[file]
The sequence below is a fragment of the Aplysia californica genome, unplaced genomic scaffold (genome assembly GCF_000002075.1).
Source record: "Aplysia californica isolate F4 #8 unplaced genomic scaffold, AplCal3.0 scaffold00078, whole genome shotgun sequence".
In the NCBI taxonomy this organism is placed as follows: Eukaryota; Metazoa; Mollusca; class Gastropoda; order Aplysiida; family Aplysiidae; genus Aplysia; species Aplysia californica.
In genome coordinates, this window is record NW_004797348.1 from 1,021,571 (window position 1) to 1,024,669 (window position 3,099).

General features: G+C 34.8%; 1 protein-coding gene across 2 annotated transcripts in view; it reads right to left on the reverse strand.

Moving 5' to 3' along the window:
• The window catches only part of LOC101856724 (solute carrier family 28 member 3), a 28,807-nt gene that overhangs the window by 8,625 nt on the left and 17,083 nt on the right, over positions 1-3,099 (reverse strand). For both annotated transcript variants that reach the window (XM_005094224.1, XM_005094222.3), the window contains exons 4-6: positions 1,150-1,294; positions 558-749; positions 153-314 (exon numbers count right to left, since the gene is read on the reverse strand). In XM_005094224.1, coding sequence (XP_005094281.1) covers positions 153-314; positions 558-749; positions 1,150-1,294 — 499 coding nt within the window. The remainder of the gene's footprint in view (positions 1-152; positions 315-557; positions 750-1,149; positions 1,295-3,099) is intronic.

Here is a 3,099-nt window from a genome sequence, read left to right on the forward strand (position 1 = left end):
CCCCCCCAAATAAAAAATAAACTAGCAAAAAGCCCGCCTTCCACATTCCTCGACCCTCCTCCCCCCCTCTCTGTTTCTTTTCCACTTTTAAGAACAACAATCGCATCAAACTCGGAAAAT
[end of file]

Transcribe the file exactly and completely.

The sequence below is a fragment of the Aplysia californica genome, unplaced genomic scaffold (genome assembly GCF_000002075.1).
Source record: "Aplysia californica isolate F4 #8 unplaced genomic scaffold, AplCal3.0 scaffold00078, whole genome shotgun sequence".
In the NCBI taxonomy this organism is placed as follows: Eukaryota; Metazoa; Mollusca; class Gastropoda; order Aplysiida; family Aplysiidae; genus Aplysia; species Aplysia californica.
In genome coordinates, this window is record NW_004797348.1 from 1,021,571 (window position 1) to 1,024,669 (window position 3,099).

General features: G+C 34.8%; 1 protein-coding gene across 2 annotated transcripts in view; it reads right to left on the reverse strand.

Moving 5' to 3' along the window:
• The window catches only part of LOC101856724 (solute carrier family 28 member 3), a 28,807-nt gene that overhangs the window by 8,625 nt on the left and 17,083 nt on the right, over positions 1-3,099 (reverse strand). For both annotated transcript variants that reach the window (XM_005094224.1, XM_005094222.3), the window contains exons 4-6: positions 1,150-1,294; positions 558-749; positions 153-314 (exon numbers count right to left, since the gene is read on the reverse strand). In XM_005094224.1, coding sequence (XP_005094281.1) covers positions 153-314; positions 558-749; positions 1,150-1,294 — 499 coding nt within the window. The remainder of the gene's footprint in view (positions 1-152; positions 315-557; positions 750-1,149; positions 1,295-3,099) is intronic.

Here is a 3,099-nt window from a genome sequence, read left to right on the forward strand (position 1 = left end):
CCCCCCCAAATAAAAAATAAACTAGCAAAAAGCCCGCCTTCCACATTCCTCGACCCTCCTCCCCCCCTCTCTGTTTCTTTTCCACTTTTAAGAACAACAATCGCATCAAACTCGGAAAAT